Ophthalmic lenses are nothing more than refractive media confined within two surfaces. Their optical characteristics are determined by the geometry of these surfaces and the optical features of the media.

It is therefore important to be familiar with the properties and characteristics of the raw material the lenses are made of.

There are two main kinds of lenses in terms of the composition of the refractive media: Organic lenses: The raw material of these lenses is an organic product. It is commonly referred to as plastic, but is actually highly specialized polymers, which are used in ophthalmic optics owing to their optical and physical properties. Mineral lenses: The raw material used for these lenses is glass. They are called mineral lenses because the glass is made mainly of silicate minerals.








These lenses are made of organic polymers. Their main characteristics are as follows:

• They are low-density lenses, so they are very light.

• These lenses are softer and more liable to be scratched than mineral lenses. To solve this problem, a hardcoat treatment with a film of scratch-resistant material is applied to the surface. Indo markets this scratch-resistant lacquer under the brand name Super-Durcap.

• These lenses are available with the following refractive indices:
1.49 –1.5. The first ophthalmic organic material to be sold on the market. It was discovered in the early 1940s and is a compound corresponding to a kind of plastic called CR-39®. It has a very low density - practically half that of mineral lenses - and is very light. However, lenses made with material of such a low refractive index are thick. Its Abbe number is high, so it is suitable for optical use. Classified as low-index organic material.

1.523. Known as Superfín, this organic raw material was developed exclusively by Indo and first marketed in 1992. Its refractive index allows for higher added value than index 1.49, so lenses made with this material are 25% thinner, 25% lighter and 50% more resistant than conventional organic lenses. Classified as medium-index organic material.

1.560. More recently developed than the previous material. It is lighter than index 1.523 because it has a lower density and fewer curves. However, its Abbe number is lower, so the quality is not so good. Lenses made with this material are thin and light. Classified as medium-index organic material.

1.6.More recent than index 1.56. This material, known as Ultrafín, was developed by Indo in 2001. It is ideal for medium and high prescriptions and allows for making thinner, lighter lenses. It has a very low density and good Abbe number. Classified as high-index organic material.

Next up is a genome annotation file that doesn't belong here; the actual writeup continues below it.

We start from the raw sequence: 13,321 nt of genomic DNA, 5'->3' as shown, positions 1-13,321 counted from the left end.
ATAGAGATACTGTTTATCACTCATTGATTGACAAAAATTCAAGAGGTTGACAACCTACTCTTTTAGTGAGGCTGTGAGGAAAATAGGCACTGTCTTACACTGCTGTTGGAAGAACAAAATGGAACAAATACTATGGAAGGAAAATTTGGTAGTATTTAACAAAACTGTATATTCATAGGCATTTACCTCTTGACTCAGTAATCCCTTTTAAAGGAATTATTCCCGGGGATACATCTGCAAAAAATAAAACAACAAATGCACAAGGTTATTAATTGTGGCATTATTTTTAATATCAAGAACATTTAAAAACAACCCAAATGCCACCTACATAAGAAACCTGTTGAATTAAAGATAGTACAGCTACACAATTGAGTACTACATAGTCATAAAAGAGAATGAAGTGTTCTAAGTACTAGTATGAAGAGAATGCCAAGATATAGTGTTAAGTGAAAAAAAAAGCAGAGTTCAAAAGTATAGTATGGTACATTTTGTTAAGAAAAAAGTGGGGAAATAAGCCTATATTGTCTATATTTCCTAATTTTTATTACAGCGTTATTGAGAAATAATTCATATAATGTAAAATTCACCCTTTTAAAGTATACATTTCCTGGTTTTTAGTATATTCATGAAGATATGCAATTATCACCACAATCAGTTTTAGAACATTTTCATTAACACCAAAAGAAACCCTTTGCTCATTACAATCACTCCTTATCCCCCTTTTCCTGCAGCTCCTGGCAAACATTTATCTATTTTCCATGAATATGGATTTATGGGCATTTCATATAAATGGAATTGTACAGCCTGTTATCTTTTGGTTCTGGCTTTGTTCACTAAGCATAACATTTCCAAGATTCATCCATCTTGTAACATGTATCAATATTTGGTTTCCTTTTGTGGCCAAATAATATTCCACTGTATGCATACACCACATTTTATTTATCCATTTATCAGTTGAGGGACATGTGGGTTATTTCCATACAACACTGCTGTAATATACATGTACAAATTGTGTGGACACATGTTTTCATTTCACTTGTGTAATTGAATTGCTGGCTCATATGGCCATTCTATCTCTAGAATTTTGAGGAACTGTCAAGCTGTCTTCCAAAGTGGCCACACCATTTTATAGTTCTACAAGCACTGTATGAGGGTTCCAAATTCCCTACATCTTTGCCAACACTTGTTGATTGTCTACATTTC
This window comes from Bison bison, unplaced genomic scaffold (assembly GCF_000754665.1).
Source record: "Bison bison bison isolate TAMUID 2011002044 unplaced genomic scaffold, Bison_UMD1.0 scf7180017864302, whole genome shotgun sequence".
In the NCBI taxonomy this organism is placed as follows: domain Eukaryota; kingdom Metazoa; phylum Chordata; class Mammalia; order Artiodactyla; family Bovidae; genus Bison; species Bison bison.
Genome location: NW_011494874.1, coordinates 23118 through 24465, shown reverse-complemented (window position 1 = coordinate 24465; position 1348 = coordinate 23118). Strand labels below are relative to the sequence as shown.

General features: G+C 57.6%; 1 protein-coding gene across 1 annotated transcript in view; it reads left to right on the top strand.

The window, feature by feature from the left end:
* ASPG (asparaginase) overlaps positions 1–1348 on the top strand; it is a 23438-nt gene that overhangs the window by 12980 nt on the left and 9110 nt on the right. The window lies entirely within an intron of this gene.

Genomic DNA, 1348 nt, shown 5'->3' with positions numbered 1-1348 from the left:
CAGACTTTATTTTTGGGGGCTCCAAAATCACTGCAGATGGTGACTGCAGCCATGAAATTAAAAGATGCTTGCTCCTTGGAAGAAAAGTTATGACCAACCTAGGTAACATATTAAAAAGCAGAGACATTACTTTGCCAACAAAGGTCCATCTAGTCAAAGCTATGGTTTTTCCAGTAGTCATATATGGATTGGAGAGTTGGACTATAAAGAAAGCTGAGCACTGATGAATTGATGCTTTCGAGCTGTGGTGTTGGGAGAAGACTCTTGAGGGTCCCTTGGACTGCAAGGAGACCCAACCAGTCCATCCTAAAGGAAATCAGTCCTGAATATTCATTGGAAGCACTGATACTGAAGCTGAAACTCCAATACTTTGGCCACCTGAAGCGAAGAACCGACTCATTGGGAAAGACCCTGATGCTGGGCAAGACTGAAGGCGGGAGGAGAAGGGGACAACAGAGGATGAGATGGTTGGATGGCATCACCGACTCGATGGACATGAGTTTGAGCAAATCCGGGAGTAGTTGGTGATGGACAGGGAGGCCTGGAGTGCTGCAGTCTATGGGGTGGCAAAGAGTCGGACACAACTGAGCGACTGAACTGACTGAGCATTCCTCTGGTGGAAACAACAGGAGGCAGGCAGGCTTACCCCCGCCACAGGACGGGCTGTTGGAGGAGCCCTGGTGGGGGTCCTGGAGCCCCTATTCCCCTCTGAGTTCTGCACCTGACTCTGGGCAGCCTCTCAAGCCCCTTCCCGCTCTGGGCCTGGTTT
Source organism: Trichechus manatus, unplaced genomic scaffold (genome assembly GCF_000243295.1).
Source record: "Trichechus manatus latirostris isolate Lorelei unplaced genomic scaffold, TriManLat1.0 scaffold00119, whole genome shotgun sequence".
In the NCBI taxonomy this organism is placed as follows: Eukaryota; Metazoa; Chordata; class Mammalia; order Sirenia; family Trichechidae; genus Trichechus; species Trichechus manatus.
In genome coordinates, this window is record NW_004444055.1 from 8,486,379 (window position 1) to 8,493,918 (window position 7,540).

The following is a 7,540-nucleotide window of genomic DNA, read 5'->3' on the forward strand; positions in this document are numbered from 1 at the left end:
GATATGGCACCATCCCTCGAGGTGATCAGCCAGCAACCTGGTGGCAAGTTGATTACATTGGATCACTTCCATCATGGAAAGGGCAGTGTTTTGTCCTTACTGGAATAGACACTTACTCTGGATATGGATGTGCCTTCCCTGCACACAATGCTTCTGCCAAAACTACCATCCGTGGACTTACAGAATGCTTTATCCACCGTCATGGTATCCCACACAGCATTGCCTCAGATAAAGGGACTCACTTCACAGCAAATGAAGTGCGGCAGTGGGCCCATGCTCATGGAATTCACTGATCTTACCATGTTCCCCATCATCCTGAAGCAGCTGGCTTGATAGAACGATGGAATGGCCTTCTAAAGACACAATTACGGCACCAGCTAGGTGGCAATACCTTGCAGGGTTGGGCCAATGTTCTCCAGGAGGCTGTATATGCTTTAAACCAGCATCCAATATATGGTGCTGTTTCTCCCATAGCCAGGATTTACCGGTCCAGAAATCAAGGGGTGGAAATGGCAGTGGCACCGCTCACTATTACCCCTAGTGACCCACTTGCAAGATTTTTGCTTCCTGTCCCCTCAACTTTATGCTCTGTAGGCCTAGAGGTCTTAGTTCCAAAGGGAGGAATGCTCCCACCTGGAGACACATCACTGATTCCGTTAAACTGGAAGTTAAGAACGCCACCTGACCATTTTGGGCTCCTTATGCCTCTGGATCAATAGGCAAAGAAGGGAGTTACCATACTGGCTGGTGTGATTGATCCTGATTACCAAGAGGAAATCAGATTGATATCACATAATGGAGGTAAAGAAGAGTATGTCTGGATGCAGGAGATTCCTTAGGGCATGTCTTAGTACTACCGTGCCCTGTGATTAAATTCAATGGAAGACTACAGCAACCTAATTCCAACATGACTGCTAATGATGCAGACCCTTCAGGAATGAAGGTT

1.7.One of the highest-index organic materials. It was first marketed in 1999 and allows for making very thin lenses. However, its Abbe number is low, so lenses have a higher chromatic aberration. This type of material therefore accounts for a very small percentage of the market.

Refractive Index (nd)
Abbe No. (ν)

Factor (%)

UV Absorption
Superfín 1.56



Mineral lenses are basically made of silica fused with metal oxides such as titanium, barium, sodium, etc. Their main characteristics are as follows:

• They are hard and scratch-resistant.

• They are heavier than organic lenses owing to their higher density.

There are several kinds of mineral lenses on the market named after the refractive index in each case:
1.523. The first ophthalmic glass to be manufactured, known as crown glass. It was the index traditionally used in ophthalmic optics until the 1990s. It is usually is relatively light with a good Abbe number. Classified as low-index mineral.

1.6. This material, which was first marketed more recently than 1.8-index glass, has been particularly successful in recent years and tends to replace crown glass. Lenses are thinner and slightly lighter with an Abbe number somewhat lower than type 1.523. Classified as medium-index mineral.

1.7. This glass, originally know as flint glass, was first marketed more recently than 1.523-index glass. It is ideal for high prescriptions, given that lenses can be very slightly curved. However, this material has a lower Abbe number than crown glass (35-40) and images break up into colours when viewed outside the optical axis of the lens. Classified as high-index mineral.